Q: When will James Ennis get more playing time? -- Derick.
A: When he's ready? The reality is that he soon could get less playing time when Granger returns. What he has to show now is that he can thrive in short minutes, be a difference make in that type of role. But I still think there will be games when Dwyane Wade sits and it will be all hands on deck for offense. Those are the games when Ennis' ultimate opportunities could come.
November 8, 2014
Q: Any time you're blitzing high pick-and-rolls you will always have a corner three open after all the rotations go through. -- Alex.
A: But that's where closeout speed comes into play. Two seasons ago, when LeBron James was still around, when Dwyane Wade's knees were in better shape, when there were the likes of Shane Battier on the roster, the Heat were far better in recovering in those situations, almost tempting you to set up those shots. Now the closeout speed is not even close (and it wasn't last season, either). And there isn't the type of defensive guile that Battier helped provide. The reality is that when you bring in new players, and utilize so many young players, the learning curve can be substantial. Another reality is that the Heat do not have the luxury of funneling players in those situations into a shot blocker. So they try to compensate away from the rim with what they're not built to handle at the rim.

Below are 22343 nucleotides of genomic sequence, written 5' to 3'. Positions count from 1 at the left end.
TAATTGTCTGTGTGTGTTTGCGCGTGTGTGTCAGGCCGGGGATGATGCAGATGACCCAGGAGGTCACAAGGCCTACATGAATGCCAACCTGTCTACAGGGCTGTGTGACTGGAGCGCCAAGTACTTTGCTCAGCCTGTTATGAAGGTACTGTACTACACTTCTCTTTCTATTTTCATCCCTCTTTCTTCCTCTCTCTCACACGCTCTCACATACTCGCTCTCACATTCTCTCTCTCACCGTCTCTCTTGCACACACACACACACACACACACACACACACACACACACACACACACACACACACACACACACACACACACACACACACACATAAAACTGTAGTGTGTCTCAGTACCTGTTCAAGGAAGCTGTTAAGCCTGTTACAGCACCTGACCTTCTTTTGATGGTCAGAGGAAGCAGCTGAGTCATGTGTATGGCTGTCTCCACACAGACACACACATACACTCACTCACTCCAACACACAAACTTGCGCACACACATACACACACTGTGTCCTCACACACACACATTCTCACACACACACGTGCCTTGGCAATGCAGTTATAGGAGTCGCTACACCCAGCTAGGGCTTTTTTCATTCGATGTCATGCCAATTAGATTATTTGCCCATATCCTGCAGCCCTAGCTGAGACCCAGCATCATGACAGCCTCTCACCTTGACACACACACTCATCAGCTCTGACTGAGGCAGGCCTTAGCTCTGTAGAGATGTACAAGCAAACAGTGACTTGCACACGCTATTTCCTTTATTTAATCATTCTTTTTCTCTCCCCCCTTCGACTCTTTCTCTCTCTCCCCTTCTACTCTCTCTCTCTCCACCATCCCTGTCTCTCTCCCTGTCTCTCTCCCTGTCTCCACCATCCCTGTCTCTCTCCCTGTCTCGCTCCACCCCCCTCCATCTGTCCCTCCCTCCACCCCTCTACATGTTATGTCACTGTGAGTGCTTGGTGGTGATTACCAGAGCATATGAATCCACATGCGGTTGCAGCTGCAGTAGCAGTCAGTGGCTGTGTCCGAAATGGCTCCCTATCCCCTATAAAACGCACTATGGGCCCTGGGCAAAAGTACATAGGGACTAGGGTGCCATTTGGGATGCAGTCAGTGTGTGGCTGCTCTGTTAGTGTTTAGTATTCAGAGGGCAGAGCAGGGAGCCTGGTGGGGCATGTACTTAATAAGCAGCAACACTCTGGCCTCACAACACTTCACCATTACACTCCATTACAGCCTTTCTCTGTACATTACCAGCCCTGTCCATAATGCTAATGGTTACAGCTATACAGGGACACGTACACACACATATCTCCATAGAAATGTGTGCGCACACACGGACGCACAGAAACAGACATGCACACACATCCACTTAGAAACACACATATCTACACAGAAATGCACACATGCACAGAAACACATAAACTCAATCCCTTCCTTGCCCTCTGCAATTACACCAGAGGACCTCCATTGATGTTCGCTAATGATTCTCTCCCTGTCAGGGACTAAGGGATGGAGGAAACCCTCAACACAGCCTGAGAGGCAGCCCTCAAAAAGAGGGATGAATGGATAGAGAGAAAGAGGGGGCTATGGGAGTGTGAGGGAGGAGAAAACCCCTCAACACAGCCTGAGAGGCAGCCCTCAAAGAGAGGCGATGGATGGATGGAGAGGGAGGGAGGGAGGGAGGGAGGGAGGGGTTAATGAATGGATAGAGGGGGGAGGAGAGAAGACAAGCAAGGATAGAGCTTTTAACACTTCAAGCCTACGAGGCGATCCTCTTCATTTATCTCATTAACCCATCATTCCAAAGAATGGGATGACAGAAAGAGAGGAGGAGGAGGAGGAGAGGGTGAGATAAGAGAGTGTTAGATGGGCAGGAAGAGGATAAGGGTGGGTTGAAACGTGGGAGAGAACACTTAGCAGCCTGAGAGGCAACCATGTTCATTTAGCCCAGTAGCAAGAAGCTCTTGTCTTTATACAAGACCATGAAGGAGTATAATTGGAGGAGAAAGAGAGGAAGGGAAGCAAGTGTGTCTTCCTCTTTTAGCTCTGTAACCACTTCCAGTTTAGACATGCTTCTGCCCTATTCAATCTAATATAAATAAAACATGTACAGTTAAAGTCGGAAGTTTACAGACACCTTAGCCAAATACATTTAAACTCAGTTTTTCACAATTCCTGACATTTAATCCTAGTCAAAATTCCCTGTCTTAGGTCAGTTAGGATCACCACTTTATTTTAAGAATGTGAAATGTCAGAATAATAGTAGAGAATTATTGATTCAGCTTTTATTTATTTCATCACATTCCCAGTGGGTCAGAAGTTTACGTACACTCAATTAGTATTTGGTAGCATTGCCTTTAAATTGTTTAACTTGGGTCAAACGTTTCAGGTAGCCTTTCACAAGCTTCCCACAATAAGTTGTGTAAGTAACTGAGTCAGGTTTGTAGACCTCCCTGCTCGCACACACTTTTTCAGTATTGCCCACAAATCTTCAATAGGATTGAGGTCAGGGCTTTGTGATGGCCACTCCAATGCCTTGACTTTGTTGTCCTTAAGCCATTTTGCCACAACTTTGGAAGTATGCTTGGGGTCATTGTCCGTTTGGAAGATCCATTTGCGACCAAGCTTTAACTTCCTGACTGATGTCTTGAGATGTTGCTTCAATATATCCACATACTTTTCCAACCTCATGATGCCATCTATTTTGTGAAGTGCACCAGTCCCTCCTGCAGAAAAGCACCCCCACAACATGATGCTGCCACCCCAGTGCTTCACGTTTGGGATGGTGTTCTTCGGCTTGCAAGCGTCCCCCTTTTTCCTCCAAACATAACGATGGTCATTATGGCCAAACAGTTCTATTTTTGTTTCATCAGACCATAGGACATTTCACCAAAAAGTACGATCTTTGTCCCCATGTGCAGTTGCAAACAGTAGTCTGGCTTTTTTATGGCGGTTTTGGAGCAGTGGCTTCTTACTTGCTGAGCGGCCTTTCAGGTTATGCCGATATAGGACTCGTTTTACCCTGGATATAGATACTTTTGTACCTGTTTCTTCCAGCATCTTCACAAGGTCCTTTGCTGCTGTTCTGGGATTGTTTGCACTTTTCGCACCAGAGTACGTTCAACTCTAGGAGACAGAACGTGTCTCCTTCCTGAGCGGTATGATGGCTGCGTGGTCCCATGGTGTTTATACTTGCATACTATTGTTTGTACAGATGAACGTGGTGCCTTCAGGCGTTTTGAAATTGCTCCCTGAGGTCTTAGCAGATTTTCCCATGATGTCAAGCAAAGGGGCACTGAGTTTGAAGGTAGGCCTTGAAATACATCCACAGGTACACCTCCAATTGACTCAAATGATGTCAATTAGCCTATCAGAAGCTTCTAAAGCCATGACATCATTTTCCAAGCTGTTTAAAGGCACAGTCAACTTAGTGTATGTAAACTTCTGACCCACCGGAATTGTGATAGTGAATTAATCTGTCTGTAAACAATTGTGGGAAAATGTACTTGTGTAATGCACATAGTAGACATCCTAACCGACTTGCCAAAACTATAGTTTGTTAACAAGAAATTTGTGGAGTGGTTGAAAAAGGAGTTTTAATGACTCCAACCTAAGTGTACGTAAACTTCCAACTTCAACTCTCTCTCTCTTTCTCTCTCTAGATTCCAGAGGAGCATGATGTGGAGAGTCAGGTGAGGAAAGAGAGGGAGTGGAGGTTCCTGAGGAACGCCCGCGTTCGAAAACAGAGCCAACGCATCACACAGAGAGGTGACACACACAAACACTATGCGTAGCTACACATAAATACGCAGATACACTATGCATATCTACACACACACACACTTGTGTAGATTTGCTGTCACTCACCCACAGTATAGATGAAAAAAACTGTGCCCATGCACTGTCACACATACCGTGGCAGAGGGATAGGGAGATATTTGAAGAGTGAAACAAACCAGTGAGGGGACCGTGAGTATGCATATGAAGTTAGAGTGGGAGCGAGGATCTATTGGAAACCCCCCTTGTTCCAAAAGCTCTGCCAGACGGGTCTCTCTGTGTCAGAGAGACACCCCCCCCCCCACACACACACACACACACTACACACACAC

Q: Tell us why the Heat will not get a true five? Or why let Tim Hardaway go when he should be working with Shabazz Napier? What is going on here? -- Roper.
A: First things first. How many true fives are there, particularly the type of rim-protecting centers described above? And how many of those shot-blockers can also remain active in the offense (something the Knicks struggled with last season with Tyson Chandler). As for Tim Hardaway, his style at point guard was so unique, and so shot-oriented, I'm not sure his game could translate into Napier's game. The one thing Napier has going for him is the polish already in place with his play. He is mature and NBA-ready. Now it's just a matter of experience, which Spoelstra is providing with ample playing time. The kid will be all right.
Q: What's the process if the Heat wanted to add Khem Birch? Would they just have to waive someone and sign him? -- Paul.
A: Yes, but that's if someone else doesn't want to offer more or move to sign him first. Birch is no more the property of the Heat than of any of the other 29 NBA teams. But knowing going into the season that Udonis Haslem was banged up, that Danny Granger wasn't ready, that Chris Andersen is 36, that Justin Hamilton is unproven, you might have thought depth in the power rotation might have been a priority. Instead, Shannon Brown and Andre Dawkins sit and watch from the backcourt rotation.